How To Close More Deals Instantly . . . The Power Of “Yes”

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I’m in sunny Florida for the next two weeks on business/pleasure (of course there is always business in there for the tax deductions from our favorite Uncle.)

As I was getting my rental car at the airport, the guy at the counter asked me if I wanted the ultimate coverage insurance or the collision only. What this guy did was use the “yes or yes technique” or the “yes or yes” close. It is one of the best sales techniques around and if you are not utilizing it you are probably losing thousands of dollars worth of deals every year.

When the rental car employee asked me which one I wanted, I had to think for a split second and realized that I didn’t want either of them. This is such a powerful technique because when people are given two choices they automatically think they have to choose one of them. Another example is an owner of a pool hall near my house who uses this technique brilliantly. Every time that I walk into the pool hall he asks me if I would like a beer or would I like an appetizer (I bet 90% of the people choose one or the other and that very few people say neither……….except me. I’m just there for the pool and to take other people’s money. See, I believe in the use of OPM in everything I do, not just in real estate.)

After I have evaluated a property and I know that there is a deal to be had, I ask the seller “Mr. Seller would you like to set up a visit for Tuesday at 7 or Wednesday at 6, which works best for you?”

One of the most important ways that I use the “yes or yes” technique is by presenting multiple offers to a seller. Never, ever, present just one offer to a seller. If you present only one offer to a seller, then it is very easy to say no and you will not close many deals this way. I always present a minimum of two offers and many times three offers. My two offers are going to be a cash offer and a subject-to/lease option (terms) type offer. Even if I know there is no way the seller will do a subject-to, I still present the offer (this is extremely important to remember.) Even if your seller said there is no way you can take over his payments, still give him two offers so that he can choose your cash offer.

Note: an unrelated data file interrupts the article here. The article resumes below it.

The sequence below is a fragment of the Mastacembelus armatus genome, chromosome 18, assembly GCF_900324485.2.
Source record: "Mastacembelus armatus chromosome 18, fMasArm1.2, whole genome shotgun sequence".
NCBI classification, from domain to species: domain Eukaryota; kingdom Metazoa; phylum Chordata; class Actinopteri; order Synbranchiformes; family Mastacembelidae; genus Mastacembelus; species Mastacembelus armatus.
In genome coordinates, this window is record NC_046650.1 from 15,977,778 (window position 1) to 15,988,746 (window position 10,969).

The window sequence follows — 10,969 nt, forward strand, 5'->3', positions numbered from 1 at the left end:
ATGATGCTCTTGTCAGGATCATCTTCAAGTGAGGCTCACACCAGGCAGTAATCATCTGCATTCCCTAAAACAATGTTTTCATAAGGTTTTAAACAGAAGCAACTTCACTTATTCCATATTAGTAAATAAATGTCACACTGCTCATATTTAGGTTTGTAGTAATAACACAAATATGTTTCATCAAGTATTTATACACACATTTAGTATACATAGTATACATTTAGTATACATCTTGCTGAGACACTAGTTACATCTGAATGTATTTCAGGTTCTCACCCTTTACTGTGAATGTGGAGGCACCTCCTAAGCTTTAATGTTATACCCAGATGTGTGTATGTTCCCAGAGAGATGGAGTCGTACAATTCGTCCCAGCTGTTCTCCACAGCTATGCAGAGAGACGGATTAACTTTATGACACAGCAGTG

So when I am meeting with a seller, I say “Mr. Seller would you like our cash offer of x amount of dollars, or would you like us to take over your payments and you will receive x amount of dollars at closing? Which works best for you?”

There are many more ways to use this technique, such as when setting a closing date: “Mr. Seller, do you want to close on September 22 or September 25”? Or when you are purchasing a real estate course: “Do you want to pay in full, or would you like the easy payment plan of only $19.95 a month for 120 months”?

Well, I am back to the 500 degree Florida heat, sweating to death. So the next time you are meeting with a seller, are you going to present two or three offers?

About Author

Jason R. Hanson is the founder of National Real Estate Investor Month and the author of “How to Build a Real Estate Empire”. Jason specializes in purchasing properties “subject-to” and has purchased millions of dollars worth of property using none of his own cash or credit.

7 Comments

  1. This is a great strategy to help someone’s decision making process. It seems like a natural tendency to pick an option when several are given. There is definitely a sweet spot, where choice is not too limited but also not too overwhelming with many options.

    In the book, Predictably Irrational, the author has a very interesting chapter on pricing that I think would be beneficial for any entrepreneur to read. The example is a retail stores pricing strategy and how different #’s of options affected choice.

    Nice post!

  2. This is an excellent post. I was taught this strategy when I was setting up appointments on the phone. This gives the person the option and the ball in their court. Very rarely can someone not make one of those times work.

    Plus they feel they are making the choice and it is easier for them to keep the appointment. Good trick of the trade.

  3. Colin @ Buying Florida Property on

    A great insight that I know I’m going to try and incorporate, with definiatley two and not three choices. the simpler the better!

    Hope Florida treated you kindly.

  4. Hi Jason,

    Good post.
    This is an idea, but weirdly, I have the total opposite way of closing a deal than your option and I tell my salesrep to do the opposite too.
    In fact, I think that leaving a choice to the customer is the best way for him to leave and think about your offer, go again check what competition offers, ask feelings to other people, etc…
    I think that by the end of a face to face (or phone call) negotiation, you should shake the customer’s hand being sure that he agrees with the ONE offer you made him. He must think this is the best deal he’s secured, and he wont find a better option somewhere else. If you let him leave with a choice, it means that the deal is still open to thoughts, and unfortunately to competition and possibly to loss…

    Do my thoughts make sense to you?

    Cheers,

    Ben

  5. I have seen the choice taught and worked. It is probably more effective on less sophisticated buyers. Professionals with any real experience have likely been taught to use it at some point, and so are less likely to go along with it. It is always good to get a yes to your questions, as this sets up a pattern, but too many in row becomes blatantly obvious. I hate being led down an obvious close. If yes-yes does not do it, try the take-away if you think your buyer is just looking to grab more favorable terms. Can you read a Poker Face?

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